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Dangerous times for shipping and seafarers

THOSE of us who can remember the Tanker War in the Middle East Gulf 30 years ago will have been dismayed by the latest news coming from the region.

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Fewer ships lost, but still lots of accidents

LARGE shipping losses are now at their lowest level this century having declined by over 50 per cent year on year, according to insurance company Allianz Global Corporate & Specialty's Safety & Shipping Review 2019. Now one might validly point out that this century is not yet very old...

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Look, no hands? It won't be for a long while yet

LAST night I watched horrified as a news report showed large cruise ship MSC Opera running into the quay at some speed and crashing into a large tourist boat, the River Countess, luckily without sinking her. From press reports, it appeared that five tourists on the smaller vessel were injured,...

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Practical responses to climate change

LAST week's column looked at the political responses to the International Maritime Organization's (IMO) latest meeting considering how to achieve massive cuts in greenhouse gas (GHG) emissions from ships.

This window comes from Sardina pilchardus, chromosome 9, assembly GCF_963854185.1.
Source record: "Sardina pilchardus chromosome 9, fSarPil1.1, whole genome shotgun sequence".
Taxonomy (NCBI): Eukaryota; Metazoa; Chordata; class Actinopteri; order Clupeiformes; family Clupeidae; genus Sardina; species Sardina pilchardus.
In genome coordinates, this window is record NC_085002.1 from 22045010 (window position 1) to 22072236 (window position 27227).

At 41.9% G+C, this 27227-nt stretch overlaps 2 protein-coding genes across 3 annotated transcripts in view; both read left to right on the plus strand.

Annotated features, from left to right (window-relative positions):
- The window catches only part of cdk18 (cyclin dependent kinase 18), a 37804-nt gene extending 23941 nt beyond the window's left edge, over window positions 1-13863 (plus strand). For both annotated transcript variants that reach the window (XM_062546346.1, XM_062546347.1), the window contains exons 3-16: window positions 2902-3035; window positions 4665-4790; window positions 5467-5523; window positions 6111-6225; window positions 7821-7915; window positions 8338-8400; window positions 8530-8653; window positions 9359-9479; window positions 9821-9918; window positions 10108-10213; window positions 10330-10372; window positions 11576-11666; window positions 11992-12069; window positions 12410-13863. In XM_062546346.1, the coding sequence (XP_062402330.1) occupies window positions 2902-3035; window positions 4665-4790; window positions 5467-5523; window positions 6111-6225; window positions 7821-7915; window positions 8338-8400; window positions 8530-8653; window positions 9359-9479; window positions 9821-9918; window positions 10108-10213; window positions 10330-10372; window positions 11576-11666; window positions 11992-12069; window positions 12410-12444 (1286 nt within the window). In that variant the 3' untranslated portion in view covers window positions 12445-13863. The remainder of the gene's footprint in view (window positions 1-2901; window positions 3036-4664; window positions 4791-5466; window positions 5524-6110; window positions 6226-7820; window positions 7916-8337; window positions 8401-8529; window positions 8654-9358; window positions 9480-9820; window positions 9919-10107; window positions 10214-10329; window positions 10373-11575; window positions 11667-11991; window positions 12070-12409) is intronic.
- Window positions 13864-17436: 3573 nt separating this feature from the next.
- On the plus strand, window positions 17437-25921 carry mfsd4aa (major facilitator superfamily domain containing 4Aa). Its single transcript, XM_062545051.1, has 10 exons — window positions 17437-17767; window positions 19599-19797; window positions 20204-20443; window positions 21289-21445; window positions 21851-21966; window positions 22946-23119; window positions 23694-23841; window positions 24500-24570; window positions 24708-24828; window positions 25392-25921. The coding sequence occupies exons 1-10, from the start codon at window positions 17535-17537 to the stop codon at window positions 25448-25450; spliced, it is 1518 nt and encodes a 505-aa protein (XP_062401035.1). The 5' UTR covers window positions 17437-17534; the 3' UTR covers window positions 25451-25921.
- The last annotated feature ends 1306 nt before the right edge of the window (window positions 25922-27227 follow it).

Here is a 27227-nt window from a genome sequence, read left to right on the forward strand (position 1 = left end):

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Getting serious about zero CO2 emissions

IT IS interesting to see how the same event can generate very different reactions. On Friday the most recent, the 74th, session of the International Maritime Organization's (IMO) Marine Environment Protection Committee (MEPC 74) came to an end after a fortnight of deliberations at the UN agency'...

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Slow progress on recycling

TWENTY years ago, how to dispose of old ships past their useful lives was not really an issue. It was accepted that they would end up on a beach and cut into pieces.

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LNG, a fuel for the future? Not everyone agrees

IN A significant milestone in the journey towards routine LNG (liquified natural gas) bunkering in Singapore, Pavilion Energy has performed the first commercial ship-to-ship LNG bunkering. In the operation 2,000 cubic metres of LNG was loaded on to a dedicated LNG bunker tanker at the newly-...

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When things go wrong at sea . . .

FEWER ships get into real trouble these days than a few decades ago, but when they do, the risks can be much greater now, with very large vessels and massive quantities of pollutive substances often on board.

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More people, more trade, more shipping demand?

THE United Nations has revised its projections for population growth upwards to 8.6 billion in 2030, from 7.7 billion last year. Those figures were quoted by Simon Bennett, the deputy secretary-general of the International Chamber of Shipping (ICS), the shipowners global representative body.